Andy Lau forced to cancel 2 weekend concerts due to throat infection

Andy Lau forced to cancel 2 weekend concerts due to throat infection
PHOTO: Facebook

Two weekend concerts for Hong Kong superstar Andy Lau Tak-wah were cancelled on Saturday, after the pop icon broke down in tears and ended a show midway on Friday night due to throat inflammation.

The 57-year-old celebrity was delivering his 14th performance at the Hong Kong Coliseum as part of a total of 20 concerts in his "My Love Andy Lau World Tour" when he halted the music and apologised to fans.

"The doctor said I shouldn't sing any more, but I really can't bear to let go," Lau told thousands of people in the audience, his voice hoarse.

"I don't want everyone to listen to this voice of mine for the whole concert … I'll have to stop after singing this one song," the singer said, while hanging from a suspension platform.

In a Facebook post on Saturday, concert organiser Focus Entertainment Limited informed fans to hold on to their tickets for shows from Friday till Sunday, confirming these had been cancelled so "Mr Lau will be able to continue to perform after some proper rest".

The organiser said it would announce refund arrangements for the affected shows soon. No further information is available yet on shows after those dates.

Lau had apparently suffered from a sore throat starting that evening, affecting his singing in the third song for the night. He stopped midway through the fourth number.

Lau bowed to his fans in apology and left the stage amid choruses of "Don't cry!" and "We love you, Wah Zai!" Fans were referring to his Cantonese nickname.

The star's marathon tour was Lau's first major outing in several years, with his last performance at the fabled arena held eight years ago.

The concerts, running from December 15 to January 3, form the first leg of Lau's world tour. Although the rest of his schedule is yet to be announced, he is expected to travel to mainland China next year.

Fans affected showed their support for Lau online with comments left on the organiser's Facebook page, expressing sadness and pity. Some said they did not want to refunds, preferring instead for Lau to make up for the cancelled gigs with extra shows.

A fan surnamed Cheng said on Facebook that he had flown from Singapore to Hong Kong with his wife for Lau's concert on Sunday. "Although I feel sad, please take care. When you are feeling better, sing for us again. Add oil Andy!"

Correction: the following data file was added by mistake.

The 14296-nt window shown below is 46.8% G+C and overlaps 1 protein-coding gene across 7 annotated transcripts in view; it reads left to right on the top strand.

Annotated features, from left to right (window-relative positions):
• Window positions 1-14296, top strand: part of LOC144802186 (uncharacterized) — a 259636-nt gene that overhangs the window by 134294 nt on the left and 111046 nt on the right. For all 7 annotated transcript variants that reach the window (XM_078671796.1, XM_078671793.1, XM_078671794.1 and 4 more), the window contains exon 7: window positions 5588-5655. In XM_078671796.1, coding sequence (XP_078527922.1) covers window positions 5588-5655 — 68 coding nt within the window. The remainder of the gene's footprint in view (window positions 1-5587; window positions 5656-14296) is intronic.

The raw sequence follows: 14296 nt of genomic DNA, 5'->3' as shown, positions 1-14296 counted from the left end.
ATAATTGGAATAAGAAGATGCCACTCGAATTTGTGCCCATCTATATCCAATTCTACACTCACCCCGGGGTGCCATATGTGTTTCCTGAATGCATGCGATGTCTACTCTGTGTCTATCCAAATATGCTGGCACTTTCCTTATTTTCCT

Another fan, surnamed Wu, questioned why there was no time for the singer to rest in between shows. "The organiser's planning is not considerate," she said in her post, adding it was a shame as her entire family had flown in for Sunday's concert.

In September, sales of the 60,000 tickets were suspended at box offices following a knife attack at a counter queue. Police then arrested four suspected triad members over the incident carried out against a mainland Chinese man who had been in line for more than a week to get tickets.

Fans could only scramble for the highly sought-after tickets via online and mobile platforms, the first time in a decade there were no counter bookings at Urbtix outlets for a concert held at the Hong Kong Coliseum.

Eager buyers jammed the online system for hours, with some tickets going for almost 10 times the original price. Entrance fees ranged from HK$380 to HK$980 (US$125), but a ticket for the concert in Zone A near the stage traded from HK$2,668 to HK$38,800 (US$5,000) on one online resale platform, data at the time showed.

An outcry over scalping erupted earlier this year after tickets for some popular shows were snapped up and resold for as much as almost 20 times original prices. In April, Hong Kong leader Carrie Lam Cheng Yuet-ngor said officials would consider making ticket scalping a criminal offence at government venues.

Scalping is a crime at private venues and carries a fine of HK$2,000. However, that law does not apply to facilities run by the Leisure and Cultural Services Department, such as the Hong Kong Coliseum.

This article was first published on South China Morning Post. Permission required for reproduction.

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